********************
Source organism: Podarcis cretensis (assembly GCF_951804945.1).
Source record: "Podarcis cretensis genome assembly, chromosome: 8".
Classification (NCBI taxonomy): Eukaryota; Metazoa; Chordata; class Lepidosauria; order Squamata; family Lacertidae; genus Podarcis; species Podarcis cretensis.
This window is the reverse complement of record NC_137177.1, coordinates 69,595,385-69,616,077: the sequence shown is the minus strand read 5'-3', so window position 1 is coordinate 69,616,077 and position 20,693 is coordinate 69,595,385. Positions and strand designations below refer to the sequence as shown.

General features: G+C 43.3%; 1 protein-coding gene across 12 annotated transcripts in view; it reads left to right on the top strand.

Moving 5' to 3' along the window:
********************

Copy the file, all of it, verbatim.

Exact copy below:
Source organism: Podarcis cretensis (assembly GCF_951804945.1).
Source record: "Podarcis cretensis genome assembly, chromosome: 8".
Classification (NCBI taxonomy): Eukaryota; Metazoa; Chordata; class Lepidosauria; order Squamata; family Lacertidae; genus Podarcis; species Podarcis cretensis.
This window is the reverse complement of record NC_137177.1, coordinates 69,595,385-69,616,077: the sequence shown is the minus strand read 5'-3', so window position 1 is coordinate 69,616,077 and position 20,693 is coordinate 69,595,385. Positions and strand designations below refer to the sequence as shown.

General features: G+C 43.3%; 1 protein-coding gene across 12 annotated transcripts in view; it reads left to right on the top strand.

Moving 5' to 3' along the window: